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Gender Differences in the Association Between Leisure Activity in Adulthood and Cognitive Function in Old Age: A Prospective Longitudinal Population-Based Study

Journal article
Authors Linda Hassing
Published in The journals of gerontology. Series B, Psychological sciences and social sciences
Volume 75
Issue 1
Pages 11–20
ISSN 1079-5014
Publication year 2020
Published at Department of Psychology
Centre for Ageing and Health (Agecap)
Pages 11–20
Language en
Keywords Cognitive aging, Cognitive reserve, Lifecourse approach
Subject categories Cognitive science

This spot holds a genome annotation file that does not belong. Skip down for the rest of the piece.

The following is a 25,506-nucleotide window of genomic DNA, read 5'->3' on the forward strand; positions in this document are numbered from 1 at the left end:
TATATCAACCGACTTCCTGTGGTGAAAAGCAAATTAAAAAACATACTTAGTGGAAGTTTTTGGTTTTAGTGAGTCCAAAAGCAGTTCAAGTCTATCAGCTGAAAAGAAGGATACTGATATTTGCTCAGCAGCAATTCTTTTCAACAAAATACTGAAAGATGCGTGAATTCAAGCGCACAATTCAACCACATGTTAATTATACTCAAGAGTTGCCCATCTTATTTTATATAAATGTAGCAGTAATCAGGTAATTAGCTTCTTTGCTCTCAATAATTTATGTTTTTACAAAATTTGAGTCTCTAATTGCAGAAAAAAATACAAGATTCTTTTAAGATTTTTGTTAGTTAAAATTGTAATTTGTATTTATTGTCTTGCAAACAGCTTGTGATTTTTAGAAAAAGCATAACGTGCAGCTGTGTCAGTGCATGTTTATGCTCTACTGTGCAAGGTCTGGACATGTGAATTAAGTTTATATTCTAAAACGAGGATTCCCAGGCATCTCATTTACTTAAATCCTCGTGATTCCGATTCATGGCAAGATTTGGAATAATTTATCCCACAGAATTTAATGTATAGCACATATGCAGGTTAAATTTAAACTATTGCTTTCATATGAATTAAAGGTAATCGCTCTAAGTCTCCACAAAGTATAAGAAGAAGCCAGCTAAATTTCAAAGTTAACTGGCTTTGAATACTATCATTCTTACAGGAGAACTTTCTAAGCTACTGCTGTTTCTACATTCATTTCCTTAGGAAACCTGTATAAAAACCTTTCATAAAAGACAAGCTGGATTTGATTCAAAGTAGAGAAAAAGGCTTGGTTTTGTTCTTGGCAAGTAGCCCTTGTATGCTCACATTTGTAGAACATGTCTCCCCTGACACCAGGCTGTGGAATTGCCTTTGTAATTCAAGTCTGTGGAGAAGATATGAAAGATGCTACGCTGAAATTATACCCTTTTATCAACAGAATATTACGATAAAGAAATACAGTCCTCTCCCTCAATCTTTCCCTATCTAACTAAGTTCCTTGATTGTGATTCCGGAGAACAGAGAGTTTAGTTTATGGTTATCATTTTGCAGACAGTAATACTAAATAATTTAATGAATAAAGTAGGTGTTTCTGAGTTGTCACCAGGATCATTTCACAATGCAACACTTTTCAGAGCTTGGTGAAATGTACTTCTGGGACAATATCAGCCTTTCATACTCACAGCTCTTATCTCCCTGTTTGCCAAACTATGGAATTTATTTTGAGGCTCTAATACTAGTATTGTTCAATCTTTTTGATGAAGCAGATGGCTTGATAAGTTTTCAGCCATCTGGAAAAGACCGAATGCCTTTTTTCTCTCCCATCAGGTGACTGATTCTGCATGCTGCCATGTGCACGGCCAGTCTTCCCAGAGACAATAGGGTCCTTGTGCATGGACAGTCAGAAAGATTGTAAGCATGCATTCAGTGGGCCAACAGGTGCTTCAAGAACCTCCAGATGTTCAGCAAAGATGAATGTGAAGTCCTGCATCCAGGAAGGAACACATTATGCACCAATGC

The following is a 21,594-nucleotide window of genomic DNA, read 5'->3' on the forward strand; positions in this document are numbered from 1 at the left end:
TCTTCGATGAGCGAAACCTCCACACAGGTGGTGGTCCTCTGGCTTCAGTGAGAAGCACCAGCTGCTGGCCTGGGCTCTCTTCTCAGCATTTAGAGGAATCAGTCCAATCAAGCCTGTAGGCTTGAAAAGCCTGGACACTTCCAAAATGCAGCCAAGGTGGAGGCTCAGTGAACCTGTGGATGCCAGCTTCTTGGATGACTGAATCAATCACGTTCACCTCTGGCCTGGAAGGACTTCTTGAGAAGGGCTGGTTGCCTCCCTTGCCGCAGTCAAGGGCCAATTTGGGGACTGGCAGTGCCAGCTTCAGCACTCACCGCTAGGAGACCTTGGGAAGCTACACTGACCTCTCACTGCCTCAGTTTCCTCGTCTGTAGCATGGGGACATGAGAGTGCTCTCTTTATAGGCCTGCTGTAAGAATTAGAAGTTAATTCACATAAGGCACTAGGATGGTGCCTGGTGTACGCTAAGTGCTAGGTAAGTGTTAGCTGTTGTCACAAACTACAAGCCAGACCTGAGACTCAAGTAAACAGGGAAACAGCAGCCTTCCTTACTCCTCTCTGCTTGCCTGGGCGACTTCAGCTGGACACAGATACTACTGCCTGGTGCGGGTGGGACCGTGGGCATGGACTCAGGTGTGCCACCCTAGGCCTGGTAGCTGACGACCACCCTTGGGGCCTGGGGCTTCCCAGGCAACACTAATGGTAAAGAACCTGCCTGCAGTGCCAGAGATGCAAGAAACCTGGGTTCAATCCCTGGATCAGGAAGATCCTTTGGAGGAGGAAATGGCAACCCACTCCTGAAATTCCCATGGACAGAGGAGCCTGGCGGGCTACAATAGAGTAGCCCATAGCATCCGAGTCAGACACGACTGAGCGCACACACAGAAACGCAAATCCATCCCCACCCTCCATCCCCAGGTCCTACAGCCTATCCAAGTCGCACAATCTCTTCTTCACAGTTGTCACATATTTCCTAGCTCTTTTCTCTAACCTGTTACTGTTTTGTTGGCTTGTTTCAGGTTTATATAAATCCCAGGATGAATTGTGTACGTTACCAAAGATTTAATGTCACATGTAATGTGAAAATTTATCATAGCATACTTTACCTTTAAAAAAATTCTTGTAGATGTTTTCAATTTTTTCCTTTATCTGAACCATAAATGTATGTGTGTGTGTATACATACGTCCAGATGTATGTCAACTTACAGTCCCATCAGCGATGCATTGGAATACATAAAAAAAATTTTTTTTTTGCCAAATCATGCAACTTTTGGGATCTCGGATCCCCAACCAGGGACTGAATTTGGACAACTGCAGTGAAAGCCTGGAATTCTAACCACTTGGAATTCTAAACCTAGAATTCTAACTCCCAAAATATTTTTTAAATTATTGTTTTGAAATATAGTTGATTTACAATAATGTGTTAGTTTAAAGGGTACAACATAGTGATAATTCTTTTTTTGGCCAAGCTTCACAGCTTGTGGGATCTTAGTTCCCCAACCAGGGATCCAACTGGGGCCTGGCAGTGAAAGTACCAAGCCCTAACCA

Objectives To examine the long-term association between leisure activities in adulthood and cognitive function in old age while recognizing gender differences in activity profiles. Methods The sample included 340 cognitively healthy twins enrolled in the OCTO-Twin Study, a longitudinal study on cognitive aging. Leisure activity was measured in midlife and cognitive function in old age (mean age 83). Leisure activities covered the domains of domestic, intellectual–cultural, and self-improvement activities. The cognitive assessments comprised 5 measurement occasions (2-year intervals) covering verbal ability, spatial ability, memory, and speed. The association between leisure activity and cognitive function was estimated separately for the genders using growth curve models, adjusting for age and education. Results Men and women had the same level of total leisure activity but differed in activity profiles and in the associations between activity and cognitive function. Higher engagement in self-improvement among men was related to higher level of cognitive functioning. Among women, intellectual–cultural activity was related to better verbal ability and memory. Concerning trajectories of cognitive function, domestic activity among men was related to less decline in speed, whereas for women it was related to steeper decline in spatial ability and memory. Further, higher intellectual–cultural activity among women was related to steeper decline in memory. Discussion Cognitively stimulating activities (i.e., self-improvement and intellectual–cultural), might increase cognitive reserve whereas less cognitively stimulating activities (i.e., domestic) do not. Gender differences should be considered when examining lifestyle factors in relation to cognitive aging.

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